Date of Original Version
Red algal parasites are unusual because the vast majority of them parasitize species with which they share a recent common ancestor. This strategy has earned them the name “adelphoparasites,” from the Greek, adelpho, meaning “kin.” Intracellular adelphoparasites are very rare in nature, yet have independently evolved hundreds of times among the floridiophyte red algae. Much is known about the life history and infection cycle of these parasites but nearly nothing in known about their genomes. We sequenced the mitochondrial genomes of the free-living Gracilariopsis andersonii and its closely related parasite Gracilariophila oryzoides to determine what effect a parasitic lifestyle has on the genomes of red algal parasites. Whereas the parasite genome is similar to the host in many ways, the genes encoding essential proteins ATP8 and SDHC are pseudogenes in the parasite. The mitochondrial genome of parasite from a different class of red algae, Plocamiocolax puvinata, has lost the atp8 gene entirely, indicating that this gene is no longer critical in red algal parasite mitochondria.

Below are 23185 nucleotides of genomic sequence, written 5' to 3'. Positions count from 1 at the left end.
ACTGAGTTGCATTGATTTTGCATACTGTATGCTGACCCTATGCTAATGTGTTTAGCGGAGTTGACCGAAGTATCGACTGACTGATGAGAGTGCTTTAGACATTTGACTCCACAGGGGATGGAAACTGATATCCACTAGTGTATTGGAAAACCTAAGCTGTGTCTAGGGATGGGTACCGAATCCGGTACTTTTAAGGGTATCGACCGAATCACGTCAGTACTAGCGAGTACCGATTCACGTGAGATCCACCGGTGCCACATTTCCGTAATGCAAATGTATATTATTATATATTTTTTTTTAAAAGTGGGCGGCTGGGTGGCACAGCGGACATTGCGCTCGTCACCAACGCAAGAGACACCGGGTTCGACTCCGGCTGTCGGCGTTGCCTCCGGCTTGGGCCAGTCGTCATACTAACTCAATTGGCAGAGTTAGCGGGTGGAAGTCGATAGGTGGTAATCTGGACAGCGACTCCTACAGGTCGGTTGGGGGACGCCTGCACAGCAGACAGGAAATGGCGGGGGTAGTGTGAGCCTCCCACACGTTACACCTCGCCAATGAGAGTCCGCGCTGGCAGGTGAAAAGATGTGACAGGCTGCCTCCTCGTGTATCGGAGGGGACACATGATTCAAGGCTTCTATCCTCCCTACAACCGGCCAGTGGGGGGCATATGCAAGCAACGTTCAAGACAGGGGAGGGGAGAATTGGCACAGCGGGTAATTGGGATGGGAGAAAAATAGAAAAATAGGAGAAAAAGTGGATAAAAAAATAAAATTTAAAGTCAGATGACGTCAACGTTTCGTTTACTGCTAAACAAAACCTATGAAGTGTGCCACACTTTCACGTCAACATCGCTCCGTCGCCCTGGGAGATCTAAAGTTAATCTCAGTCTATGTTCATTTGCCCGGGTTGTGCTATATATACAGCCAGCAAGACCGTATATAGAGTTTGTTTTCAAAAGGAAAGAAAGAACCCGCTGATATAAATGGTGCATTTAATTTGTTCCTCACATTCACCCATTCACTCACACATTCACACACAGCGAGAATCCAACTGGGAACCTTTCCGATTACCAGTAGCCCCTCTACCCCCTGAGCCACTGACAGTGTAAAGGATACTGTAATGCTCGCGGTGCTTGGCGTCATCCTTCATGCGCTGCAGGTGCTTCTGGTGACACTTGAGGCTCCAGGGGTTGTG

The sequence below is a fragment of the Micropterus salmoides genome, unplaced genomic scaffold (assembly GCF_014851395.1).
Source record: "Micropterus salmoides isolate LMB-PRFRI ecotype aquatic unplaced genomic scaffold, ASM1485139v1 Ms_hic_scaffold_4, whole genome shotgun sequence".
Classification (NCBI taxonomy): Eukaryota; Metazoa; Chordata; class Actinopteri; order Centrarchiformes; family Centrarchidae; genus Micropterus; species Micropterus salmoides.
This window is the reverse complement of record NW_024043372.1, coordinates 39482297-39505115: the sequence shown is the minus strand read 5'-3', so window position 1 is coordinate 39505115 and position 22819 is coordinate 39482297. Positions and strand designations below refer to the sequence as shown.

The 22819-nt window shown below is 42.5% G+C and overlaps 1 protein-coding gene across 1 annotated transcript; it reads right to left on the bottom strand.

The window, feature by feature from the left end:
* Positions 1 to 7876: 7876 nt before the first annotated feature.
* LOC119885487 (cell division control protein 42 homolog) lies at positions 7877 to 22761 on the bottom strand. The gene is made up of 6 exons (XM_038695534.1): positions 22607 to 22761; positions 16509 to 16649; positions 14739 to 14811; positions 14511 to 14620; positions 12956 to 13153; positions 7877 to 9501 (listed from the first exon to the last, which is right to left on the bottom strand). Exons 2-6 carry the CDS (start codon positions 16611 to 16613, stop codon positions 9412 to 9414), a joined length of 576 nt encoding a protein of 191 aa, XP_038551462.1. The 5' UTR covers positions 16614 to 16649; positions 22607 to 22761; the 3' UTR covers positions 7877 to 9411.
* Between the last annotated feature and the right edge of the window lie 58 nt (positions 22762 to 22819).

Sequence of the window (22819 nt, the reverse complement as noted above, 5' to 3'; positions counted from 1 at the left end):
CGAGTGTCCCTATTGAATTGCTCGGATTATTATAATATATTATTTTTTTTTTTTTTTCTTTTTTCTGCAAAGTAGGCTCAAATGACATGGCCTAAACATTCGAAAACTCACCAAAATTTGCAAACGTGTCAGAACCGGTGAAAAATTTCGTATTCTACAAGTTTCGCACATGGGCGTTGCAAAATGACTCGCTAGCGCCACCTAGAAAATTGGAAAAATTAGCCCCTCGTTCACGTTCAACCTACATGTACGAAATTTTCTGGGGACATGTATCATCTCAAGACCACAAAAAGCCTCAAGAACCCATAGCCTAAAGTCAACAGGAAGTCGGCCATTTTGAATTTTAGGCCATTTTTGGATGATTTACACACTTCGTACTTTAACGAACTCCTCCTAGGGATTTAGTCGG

Lillian Hancock, Lynda Goff, Christopher Lane; Red Algae Lose Key Mitochondrial Genes in Response to Becoming Parasitic, Genome Biology and Evolution, Volume 2, 1 January 2010, Pages 897–910, https://doi.org/10.1093/gbe/evq075
Available at: https://doi.org/10.1093/gbe/evq075
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